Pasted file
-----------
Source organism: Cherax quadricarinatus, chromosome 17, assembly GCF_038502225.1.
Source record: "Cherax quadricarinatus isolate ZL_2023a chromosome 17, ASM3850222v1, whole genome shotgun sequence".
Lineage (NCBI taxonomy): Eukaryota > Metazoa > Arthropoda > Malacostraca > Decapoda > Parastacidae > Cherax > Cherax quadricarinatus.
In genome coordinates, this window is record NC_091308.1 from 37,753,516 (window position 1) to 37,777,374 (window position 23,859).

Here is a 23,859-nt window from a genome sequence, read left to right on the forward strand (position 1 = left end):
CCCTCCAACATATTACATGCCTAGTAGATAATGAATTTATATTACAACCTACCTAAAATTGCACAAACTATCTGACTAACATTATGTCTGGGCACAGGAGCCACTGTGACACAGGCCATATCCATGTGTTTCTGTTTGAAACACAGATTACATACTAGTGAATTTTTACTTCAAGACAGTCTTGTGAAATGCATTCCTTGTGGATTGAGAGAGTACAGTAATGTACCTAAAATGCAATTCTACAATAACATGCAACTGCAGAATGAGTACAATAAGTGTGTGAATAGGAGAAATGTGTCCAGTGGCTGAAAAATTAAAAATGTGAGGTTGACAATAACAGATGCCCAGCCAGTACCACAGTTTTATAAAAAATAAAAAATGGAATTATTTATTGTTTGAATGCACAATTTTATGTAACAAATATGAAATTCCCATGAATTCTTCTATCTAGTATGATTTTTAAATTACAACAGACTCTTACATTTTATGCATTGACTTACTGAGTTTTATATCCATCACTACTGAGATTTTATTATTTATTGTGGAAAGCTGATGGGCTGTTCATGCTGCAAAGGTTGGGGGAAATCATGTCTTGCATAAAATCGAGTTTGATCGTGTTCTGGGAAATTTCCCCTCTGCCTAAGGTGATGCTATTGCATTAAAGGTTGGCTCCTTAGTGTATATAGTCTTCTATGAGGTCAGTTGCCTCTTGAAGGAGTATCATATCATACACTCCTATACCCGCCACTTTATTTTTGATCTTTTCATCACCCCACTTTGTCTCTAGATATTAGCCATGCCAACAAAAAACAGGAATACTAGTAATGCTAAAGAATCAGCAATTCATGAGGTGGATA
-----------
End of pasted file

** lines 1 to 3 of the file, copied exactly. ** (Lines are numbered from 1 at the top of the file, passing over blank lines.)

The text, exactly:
Source organism: Cherax quadricarinatus, chromosome 17, assembly GCF_038502225.1.
Source record: "Cherax quadricarinatus isolate ZL_2023a chromosome 17, ASM3850222v1, whole genome shotgun sequence".
Lineage (NCBI taxonomy): Eukaryota > Metazoa > Arthropoda > Malacostraca > Decapoda > Parastacidae > Cherax > Cherax quadricarinatus.